Tampa, Florida, United States
    • Johns Hopkins University
      Baltimore, Maryland, United States
    • Johns Hopkins Bloomberg School of Public Health
      • Department of Environmental Health Sciences
      Baltimore, MD, United States
    • University of Maryland, Baltimore County
      Baltimore, Maryland, United States
  • 2009–2013
    • University of Colorado
      • Division of Cardiology
      Denver, Colorado, United States
  • 2006–2013
    • University of Maryland, Baltimore
      • • Division of Pulmonary and Critical Care Medicine
      • • Department of Medicine
      Baltimore, Maryland, United States
    • French Institute of Health and Medical Research
      Lutetia Parisorum, Île-de-France, France
  • 1989–2012
    • Duke University Medical Center
      • • Department of Anesthesiology
      • • Department of Medicine
      Durham, North Carolina, United States
  • 2011
    • University of Florida
      • Department of Pharmacotherapy and Translational Research
      Gainesville, FL, United States
  • 2005–2011
    • Harvard Medical School
      • Department of Medicine
      Boston, MA, United States
  • 1989–2011
    • Washington University in St. Louis
      • • Department of Anesthesiology
      • • Center for Pharmacogenomics
      • • Department of Medicine
      Saint Louis, MO, United States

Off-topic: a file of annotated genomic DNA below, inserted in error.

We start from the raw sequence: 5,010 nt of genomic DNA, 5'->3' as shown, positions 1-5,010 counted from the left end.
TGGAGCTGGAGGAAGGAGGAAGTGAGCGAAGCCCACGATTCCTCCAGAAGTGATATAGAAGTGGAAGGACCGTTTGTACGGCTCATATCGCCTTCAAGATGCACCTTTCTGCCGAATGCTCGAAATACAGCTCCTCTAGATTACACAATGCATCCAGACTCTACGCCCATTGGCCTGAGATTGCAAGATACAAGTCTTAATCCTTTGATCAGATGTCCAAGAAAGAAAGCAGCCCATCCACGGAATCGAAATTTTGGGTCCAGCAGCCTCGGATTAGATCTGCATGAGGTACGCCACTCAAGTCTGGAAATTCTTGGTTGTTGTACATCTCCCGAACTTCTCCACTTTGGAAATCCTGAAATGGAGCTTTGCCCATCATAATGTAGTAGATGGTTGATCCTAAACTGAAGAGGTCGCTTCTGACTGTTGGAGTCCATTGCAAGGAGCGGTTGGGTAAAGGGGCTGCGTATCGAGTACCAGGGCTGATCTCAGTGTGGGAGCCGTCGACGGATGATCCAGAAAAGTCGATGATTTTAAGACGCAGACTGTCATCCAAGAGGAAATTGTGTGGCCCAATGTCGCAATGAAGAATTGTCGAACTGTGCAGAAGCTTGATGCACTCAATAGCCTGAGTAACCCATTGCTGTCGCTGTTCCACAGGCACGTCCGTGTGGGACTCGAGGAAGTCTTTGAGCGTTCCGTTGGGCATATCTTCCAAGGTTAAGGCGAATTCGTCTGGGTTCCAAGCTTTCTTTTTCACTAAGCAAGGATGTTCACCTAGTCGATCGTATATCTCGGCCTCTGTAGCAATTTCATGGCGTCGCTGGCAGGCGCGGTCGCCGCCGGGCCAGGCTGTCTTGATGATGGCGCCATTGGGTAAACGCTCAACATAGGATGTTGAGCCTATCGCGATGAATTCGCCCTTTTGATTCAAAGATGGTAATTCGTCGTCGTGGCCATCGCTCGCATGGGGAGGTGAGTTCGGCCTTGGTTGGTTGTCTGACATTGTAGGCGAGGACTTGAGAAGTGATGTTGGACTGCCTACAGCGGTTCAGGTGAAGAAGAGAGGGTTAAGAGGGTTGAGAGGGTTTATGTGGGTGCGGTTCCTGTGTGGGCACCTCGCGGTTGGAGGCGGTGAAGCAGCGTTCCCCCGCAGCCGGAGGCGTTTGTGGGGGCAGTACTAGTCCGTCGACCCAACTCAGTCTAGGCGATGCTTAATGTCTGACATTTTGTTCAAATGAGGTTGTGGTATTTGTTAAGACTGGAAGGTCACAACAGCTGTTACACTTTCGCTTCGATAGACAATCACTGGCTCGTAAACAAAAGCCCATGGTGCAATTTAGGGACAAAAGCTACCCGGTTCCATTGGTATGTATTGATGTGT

• 2007–2010
    • Loyola University Maryland
      Baltimore, Maryland, United States
  • 1995–2010
    • University of Cincinnati
      • • Department of Molecular Genetics, Biochemistry, and Microbiology
      • • Department of Internal Medicine
      • • Division of Pulmonary, Critical Care & Sleep Medicine
      • • College of Medicine
      Cincinnati, OH, United States
    • University of Nottingham
      • School of Medicine
      Nottigham, England, United Kingdom
  • 2008
    • University of Michigan
      • Department of Epidemiology
      Ann Arbor, MI, United States
  • 2000–2006
    • The Ohio State University
      • • Department of Surgery
      • • Division of Pharmacology
      Columbus, OH, United States
  • 1998
    • University of California, San Diego
      • Department of Pharmacology
      San Diego, CA, United States
  • 1989–1995
    • Howard Hughes Medical Institute
      Ashburn, Virginia, United States
  • 1993
    • Cincinnati Children's Hospital Medical Center
      • Division of Pulmonary Medicine
      Cincinnati, OH, United States
  • 1988–1992
    • University of Washington Seattle
      • • Department of Pathology
      • • Department of Medicine
      Seattle, WA, United States